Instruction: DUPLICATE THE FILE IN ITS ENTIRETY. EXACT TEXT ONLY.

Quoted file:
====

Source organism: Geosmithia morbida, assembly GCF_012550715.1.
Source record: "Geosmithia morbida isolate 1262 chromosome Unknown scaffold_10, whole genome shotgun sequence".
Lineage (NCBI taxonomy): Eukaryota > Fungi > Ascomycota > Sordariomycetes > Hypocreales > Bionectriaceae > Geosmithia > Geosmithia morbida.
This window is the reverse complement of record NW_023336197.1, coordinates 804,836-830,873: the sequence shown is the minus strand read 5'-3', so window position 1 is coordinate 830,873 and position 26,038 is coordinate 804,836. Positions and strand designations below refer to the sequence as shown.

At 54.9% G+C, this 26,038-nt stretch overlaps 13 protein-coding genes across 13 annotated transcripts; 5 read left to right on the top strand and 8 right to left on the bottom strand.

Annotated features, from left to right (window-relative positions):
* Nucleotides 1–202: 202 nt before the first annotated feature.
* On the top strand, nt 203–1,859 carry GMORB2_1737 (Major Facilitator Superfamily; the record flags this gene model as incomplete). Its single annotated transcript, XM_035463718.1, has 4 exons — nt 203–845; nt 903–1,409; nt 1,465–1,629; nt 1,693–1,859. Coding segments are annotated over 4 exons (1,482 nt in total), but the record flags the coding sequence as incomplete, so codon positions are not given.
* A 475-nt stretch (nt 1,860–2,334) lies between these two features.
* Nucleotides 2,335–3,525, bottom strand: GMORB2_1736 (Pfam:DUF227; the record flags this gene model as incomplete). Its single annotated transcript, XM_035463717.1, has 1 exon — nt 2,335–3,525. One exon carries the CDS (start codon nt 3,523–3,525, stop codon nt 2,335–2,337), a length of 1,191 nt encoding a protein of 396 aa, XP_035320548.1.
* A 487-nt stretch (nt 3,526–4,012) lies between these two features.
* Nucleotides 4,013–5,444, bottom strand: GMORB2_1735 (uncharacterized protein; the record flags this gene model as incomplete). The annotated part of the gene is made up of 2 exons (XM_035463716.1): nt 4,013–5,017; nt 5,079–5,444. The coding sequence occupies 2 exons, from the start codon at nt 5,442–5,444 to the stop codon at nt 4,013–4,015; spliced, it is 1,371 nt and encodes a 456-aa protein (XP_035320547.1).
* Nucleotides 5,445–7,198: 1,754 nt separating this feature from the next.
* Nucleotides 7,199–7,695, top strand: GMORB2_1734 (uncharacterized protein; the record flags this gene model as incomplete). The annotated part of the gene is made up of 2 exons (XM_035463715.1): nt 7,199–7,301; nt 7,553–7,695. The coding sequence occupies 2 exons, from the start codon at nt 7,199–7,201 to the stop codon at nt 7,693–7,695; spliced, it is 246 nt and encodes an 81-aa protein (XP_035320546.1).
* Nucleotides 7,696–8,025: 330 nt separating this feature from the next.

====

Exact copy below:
Source organism: Geosmithia morbida, assembly GCF_012550715.1.
Source record: "Geosmithia morbida isolate 1262 chromosome Unknown scaffold_10, whole genome shotgun sequence".
Lineage (NCBI taxonomy): Eukaryota > Fungi > Ascomycota > Sordariomycetes > Hypocreales > Bionectriaceae > Geosmithia > Geosmithia morbida.
This window is the reverse complement of record NW_023336197.1, coordinates 804,836-830,873: the sequence shown is the minus strand read 5'-3', so window position 1 is coordinate 830,873 and position 26,038 is coordinate 804,836. Positions and strand designations below refer to the sequence as shown.

At 54.9% G+C, this 26,038-nt stretch overlaps 13 protein-coding genes across 13 annotated transcripts; 5 read left to right on the top strand and 8 right to left on the bottom strand.

Annotated features, from left to right (window-relative positions):
* Nucleotides 1–202: 202 nt before the first annotated feature.
* On the top strand, nt 203–1,859 carry GMORB2_1737 (Major Facilitator Superfamily; the record flags this gene model as incomplete). Its single annotated transcript, XM_035463718.1, has 4 exons — nt 203–845; nt 903–1,409; nt 1,465–1,629; nt 1,693–1,859. Coding segments are annotated over 4 exons (1,482 nt in total), but the record flags the coding sequence as incomplete, so codon positions are not given.
* A 475-nt stretch (nt 1,860–2,334) lies between these two features.
* Nucleotides 2,335–3,525, bottom strand: GMORB2_1736 (Pfam:DUF227; the record flags this gene model as incomplete). Its single annotated transcript, XM_035463717.1, has 1 exon — nt 2,335–3,525. One exon carries the CDS (start codon nt 3,523–3,525, stop codon nt 2,335–2,337), a length of 1,191 nt encoding a protein of 396 aa, XP_035320548.1.
* A 487-nt stretch (nt 3,526–4,012) lies between these two features.
* Nucleotides 4,013–5,444, bottom strand: GMORB2_1735 (uncharacterized protein; the record flags this gene model as incomplete). The annotated part of the gene is made up of 2 exons (XM_035463716.1): nt 4,013–5,017; nt 5,079–5,444. The coding sequence occupies 2 exons, from the start codon at nt 5,442–5,444 to the stop codon at nt 4,013–4,015; spliced, it is 1,371 nt and encodes a 456-aa protein (XP_035320547.1).
* Nucleotides 5,445–7,198: 1,754 nt separating this feature from the next.
* Nucleotides 7,199–7,695, top strand: GMORB2_1734 (uncharacterized protein; the record flags this gene model as incomplete). The annotated part of the gene is made up of 2 exons (XM_035463715.1): nt 7,199–7,301; nt 7,553–7,695. The coding sequence occupies 2 exons, from the start codon at nt 7,199–7,201 to the stop codon at nt 7,693–7,695; spliced, it is 246 nt and encodes an 81-aa protein (XP_035320546.1).
* Nucleotides 7,696–8,025: 330 nt separating this feature from the next.